Keep your audience in mind when describing your character’s attire. If your audience tends to be men who enjoy military fiction, they will probably not be interested in the quality of cotton used in a shirt, nor will they care about what kind of handbag your character carries. If you write for mainly women, mentioning your character’s Birkin bag would totally change their attitude toward your character, (especially if the character is wearing hand-me-downs). Your own writing style comes into play here. Anne Rice will pay more attention to fabric and texture more than Stephen King.

Don’t forget uniforms. They aren’t just for the military.

Don’t write fashion to impress your reader with your knowledge. Use fashion, clothing, and accessories to enhance your characters, not to impress your reader. Overdoing the clothing description will seem out of place if it doesn’t fit with your voice and your style.

How about you? How do you use clothing in your writing?

Do you have M. B. Weston’s Elysian Chronicles on your Kindle yet? Get them now for only $2.99–less than the cost of a Starbucks Latte! (Click here for A Prophecy Forgotten on Kindle and Out of the Shadows on Kindle.)

Be sure to check out M. B. Weston’s YouTube Channel (YouTube.com/TheMBWeston)!

Fantasy, steampunk, pulp, and paranormal novelist M. B. Weston is the author of The Elysian Chronicles, a fantasy series about guardian angel warfare and treason. For more information on M. B. Weston, visit www.mbweston.com. To receive notification of M. B. Weston’s book releases click here to subscribe to Dark Oak Press & Media’s e-newsletter.

Click here for a full listing of M. B. Weston’s published books, and be sure to check out her ever-growing list of published short stories here.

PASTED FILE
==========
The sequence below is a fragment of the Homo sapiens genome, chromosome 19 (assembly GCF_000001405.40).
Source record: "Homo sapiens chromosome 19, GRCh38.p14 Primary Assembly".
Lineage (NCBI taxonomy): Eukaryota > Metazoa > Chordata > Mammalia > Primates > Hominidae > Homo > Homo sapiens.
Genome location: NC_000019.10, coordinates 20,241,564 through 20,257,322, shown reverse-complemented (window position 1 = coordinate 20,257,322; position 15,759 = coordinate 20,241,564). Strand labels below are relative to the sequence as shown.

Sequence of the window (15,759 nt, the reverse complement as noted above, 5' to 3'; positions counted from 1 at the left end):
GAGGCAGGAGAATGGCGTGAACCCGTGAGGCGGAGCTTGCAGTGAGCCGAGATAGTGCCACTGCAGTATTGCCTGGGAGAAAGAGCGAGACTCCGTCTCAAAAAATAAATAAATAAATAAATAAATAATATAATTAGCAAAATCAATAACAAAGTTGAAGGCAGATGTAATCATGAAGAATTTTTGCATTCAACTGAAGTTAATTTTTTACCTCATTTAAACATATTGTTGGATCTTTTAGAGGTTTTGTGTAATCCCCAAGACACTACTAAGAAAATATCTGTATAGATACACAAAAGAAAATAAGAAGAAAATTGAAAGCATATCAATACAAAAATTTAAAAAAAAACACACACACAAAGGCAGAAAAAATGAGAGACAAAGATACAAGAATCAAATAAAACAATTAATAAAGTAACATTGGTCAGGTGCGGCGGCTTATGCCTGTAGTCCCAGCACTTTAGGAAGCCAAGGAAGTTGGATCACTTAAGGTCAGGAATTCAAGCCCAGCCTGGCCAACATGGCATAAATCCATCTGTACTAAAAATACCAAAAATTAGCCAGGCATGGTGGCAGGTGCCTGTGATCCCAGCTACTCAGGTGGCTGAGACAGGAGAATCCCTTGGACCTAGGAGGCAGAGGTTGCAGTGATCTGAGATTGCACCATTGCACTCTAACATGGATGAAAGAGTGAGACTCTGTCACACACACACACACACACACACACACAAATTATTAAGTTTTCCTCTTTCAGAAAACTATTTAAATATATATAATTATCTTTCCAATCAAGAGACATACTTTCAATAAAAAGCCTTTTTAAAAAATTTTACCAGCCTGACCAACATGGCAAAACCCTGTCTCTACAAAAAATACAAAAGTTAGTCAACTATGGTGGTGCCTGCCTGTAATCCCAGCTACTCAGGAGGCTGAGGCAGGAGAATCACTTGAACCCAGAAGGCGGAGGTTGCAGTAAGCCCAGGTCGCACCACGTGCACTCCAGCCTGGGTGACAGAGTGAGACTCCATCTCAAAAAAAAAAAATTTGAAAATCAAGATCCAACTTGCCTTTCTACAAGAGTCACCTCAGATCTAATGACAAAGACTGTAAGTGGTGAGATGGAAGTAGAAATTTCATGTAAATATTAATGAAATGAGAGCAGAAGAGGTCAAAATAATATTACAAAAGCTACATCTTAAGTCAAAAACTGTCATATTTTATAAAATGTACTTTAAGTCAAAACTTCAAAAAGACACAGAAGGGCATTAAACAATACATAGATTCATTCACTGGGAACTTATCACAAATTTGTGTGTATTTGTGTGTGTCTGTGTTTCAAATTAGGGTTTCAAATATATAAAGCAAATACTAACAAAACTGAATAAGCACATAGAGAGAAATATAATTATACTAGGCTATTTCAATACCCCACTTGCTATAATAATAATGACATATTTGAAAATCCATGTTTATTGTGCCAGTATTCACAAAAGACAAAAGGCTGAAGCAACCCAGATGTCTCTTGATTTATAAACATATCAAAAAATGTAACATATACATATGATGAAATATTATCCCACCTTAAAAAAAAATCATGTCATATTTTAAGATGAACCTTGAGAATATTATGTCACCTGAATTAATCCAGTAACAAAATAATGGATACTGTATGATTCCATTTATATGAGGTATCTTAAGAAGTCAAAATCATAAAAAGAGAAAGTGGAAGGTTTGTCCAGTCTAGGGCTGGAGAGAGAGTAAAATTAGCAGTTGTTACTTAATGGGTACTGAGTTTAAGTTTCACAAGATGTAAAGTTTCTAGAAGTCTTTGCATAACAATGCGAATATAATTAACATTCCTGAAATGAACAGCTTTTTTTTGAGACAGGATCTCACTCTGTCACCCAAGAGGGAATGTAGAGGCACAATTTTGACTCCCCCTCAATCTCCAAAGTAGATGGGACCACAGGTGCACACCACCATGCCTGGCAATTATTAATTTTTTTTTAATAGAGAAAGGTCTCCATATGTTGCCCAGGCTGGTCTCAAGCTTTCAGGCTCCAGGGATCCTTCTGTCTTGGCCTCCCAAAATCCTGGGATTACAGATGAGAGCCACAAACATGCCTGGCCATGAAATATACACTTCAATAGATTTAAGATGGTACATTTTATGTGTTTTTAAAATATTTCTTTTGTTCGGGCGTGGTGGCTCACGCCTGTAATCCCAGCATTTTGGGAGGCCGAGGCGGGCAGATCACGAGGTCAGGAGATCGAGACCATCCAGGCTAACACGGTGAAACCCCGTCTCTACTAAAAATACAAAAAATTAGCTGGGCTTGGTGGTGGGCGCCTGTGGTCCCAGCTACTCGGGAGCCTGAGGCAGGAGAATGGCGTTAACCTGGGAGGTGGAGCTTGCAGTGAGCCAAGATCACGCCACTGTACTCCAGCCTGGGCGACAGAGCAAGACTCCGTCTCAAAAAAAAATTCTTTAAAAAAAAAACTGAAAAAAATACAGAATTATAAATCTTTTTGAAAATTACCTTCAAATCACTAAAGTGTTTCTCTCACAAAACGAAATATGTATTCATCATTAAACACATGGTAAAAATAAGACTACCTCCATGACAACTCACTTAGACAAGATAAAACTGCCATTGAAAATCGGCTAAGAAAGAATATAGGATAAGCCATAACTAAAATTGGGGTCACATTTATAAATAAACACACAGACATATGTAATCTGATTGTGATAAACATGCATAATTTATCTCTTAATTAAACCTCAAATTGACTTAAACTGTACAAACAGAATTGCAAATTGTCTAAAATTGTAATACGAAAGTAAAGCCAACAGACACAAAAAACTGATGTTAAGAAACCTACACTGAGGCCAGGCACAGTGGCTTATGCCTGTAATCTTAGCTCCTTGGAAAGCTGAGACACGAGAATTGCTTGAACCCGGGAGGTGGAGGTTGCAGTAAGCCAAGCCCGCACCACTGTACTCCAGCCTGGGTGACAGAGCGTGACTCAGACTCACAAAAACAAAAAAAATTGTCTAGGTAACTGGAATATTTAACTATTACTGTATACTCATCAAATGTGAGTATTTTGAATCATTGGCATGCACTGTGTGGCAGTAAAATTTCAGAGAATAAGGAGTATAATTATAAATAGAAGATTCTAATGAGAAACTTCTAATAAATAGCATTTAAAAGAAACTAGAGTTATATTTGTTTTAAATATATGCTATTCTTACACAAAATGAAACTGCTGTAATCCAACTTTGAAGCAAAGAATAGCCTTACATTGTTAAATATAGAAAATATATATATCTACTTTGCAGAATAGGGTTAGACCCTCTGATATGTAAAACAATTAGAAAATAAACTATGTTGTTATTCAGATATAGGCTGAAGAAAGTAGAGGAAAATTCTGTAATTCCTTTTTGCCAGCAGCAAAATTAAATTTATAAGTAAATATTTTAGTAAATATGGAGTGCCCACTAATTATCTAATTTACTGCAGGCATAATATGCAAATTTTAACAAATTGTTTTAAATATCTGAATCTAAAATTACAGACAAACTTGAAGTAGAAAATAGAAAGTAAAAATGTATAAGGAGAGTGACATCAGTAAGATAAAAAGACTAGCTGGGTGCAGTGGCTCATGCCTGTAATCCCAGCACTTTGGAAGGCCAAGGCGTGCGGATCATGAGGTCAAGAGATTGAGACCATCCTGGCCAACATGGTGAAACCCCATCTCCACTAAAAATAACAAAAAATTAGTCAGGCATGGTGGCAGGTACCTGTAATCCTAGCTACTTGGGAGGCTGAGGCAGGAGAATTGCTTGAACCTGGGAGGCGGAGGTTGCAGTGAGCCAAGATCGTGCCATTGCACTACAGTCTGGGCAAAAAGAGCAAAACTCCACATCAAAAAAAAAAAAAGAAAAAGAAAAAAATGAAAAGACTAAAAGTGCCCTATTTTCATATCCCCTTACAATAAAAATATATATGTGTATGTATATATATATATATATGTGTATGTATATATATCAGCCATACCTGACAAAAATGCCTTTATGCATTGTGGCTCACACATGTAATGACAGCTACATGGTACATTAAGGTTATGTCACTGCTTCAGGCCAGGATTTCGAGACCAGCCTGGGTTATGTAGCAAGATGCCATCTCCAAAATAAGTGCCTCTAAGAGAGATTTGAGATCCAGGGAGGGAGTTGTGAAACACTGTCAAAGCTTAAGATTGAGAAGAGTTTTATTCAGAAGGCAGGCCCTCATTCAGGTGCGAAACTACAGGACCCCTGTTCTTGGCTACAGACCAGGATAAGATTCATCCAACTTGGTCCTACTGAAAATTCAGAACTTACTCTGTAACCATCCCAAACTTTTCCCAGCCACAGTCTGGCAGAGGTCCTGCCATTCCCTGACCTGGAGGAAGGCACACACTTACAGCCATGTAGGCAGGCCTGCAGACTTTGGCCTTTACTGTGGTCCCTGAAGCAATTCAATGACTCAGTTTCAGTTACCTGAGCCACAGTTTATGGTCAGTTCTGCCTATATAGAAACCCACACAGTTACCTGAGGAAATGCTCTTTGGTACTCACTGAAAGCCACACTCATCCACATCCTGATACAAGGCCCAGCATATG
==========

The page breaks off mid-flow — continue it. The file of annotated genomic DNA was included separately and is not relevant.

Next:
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About M. B. Weston

M. B. Weston is an award-winning fantasy, pulp, young adult, steampunk, and paranormal author. Her attention to procedure and detail gives her works an authentic gritty, military feel that takes an adventure tale to the level of a true page-turner. Weston’s writing attracts both fantasy and non-fantasy readers, and her audience ranges from upper-elementary students to adults. A gifted orator, Weston has been invited as a guest speaker to numerous writing and science fiction/fantasy panels at conventions across the US, including DragonCon, BabelCon, NecronomiCon, and Alabama Phoenix Festival. She has served on panels with such authors as Sherrilyn Kenyon, J. F. Lewis, Todd McCaffrey, and Jonathan Maberry. Weston has spoken to thousands of students and adults about the craft of writing and has been invited as the keynote speaker at youth camps and at several schools throughout the US.
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2 Responses to Writing: Using Clothing to Develop Character

  1. Sandra Lopp says:

    Ha! Even as a grandmother I am seldom concerned about clothes, as long as it’s weather appropriate. Yeah I’m usually in jeans or shorts 😂

    Liked by 1 person

    • M. B. Weston says:

      Same here. I’ve had to learn a lot as I have gotten older. I went through a period of big necklaces and accessories, but now I am back to having smaller necklaces and my charm bracelet if I remember to put it on…

      Like